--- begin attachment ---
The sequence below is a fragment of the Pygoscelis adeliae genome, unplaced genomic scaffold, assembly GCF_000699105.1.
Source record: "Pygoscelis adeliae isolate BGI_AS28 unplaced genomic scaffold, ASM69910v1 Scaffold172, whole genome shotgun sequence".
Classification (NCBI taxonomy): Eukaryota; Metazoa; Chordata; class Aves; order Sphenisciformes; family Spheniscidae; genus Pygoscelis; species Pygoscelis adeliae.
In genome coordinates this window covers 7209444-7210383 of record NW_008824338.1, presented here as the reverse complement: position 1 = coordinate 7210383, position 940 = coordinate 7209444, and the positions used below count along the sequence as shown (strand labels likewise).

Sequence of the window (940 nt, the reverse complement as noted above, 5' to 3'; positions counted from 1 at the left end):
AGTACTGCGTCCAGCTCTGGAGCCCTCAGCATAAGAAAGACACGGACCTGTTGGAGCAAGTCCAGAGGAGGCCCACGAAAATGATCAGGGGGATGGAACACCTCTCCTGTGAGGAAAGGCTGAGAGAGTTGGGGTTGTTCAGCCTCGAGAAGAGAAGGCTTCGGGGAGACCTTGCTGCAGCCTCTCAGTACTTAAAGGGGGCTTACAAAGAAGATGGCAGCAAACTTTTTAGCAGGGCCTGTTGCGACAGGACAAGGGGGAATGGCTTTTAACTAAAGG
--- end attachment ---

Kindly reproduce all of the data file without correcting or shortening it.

The sequence below is a fragment of the Pygoscelis adeliae genome, unplaced genomic scaffold, assembly GCF_000699105.1.
Source record: "Pygoscelis adeliae isolate BGI_AS28 unplaced genomic scaffold, ASM69910v1 Scaffold172, whole genome shotgun sequence".
Classification (NCBI taxonomy): Eukaryota; Metazoa; Chordata; class Aves; order Sphenisciformes; family Spheniscidae; genus Pygoscelis; species Pygoscelis adeliae.
In genome coordinates this window covers 7209444-7210383 of record NW_008824338.1, presented here as the reverse complement: position 1 = coordinate 7210383, position 940 = coordinate 7209444, and the positions used below count along the sequence as shown (strand labels likewise).

Sequence of the window (940 nt, the reverse complement as noted above, 5' to 3'; positions counted from 1 at the left end):
AGTACTGCGTCCAGCTCTGGAGCCCTCAGCATAAGAAAGACACGGACCTGTTGGAGCAAGTCCAGAGGAGGCCCACGAAAATGATCAGGGGGATGGAACACCTCTCCTGTGAGGAAAGGCTGAGAGAGTTGGGGTTGTTCAGCCTCGAGAAGAGAAGGCTTCGGGGAGACCTTGCTGCAGCCTCTCAGTACTTAAAGGGGGCTTACAAAGAAGATGGCAGCAAACTTTTTAGCAGGGCCTGTTGCGACAGGACAAGGGGGAATGGCTTTTAACTAAAGG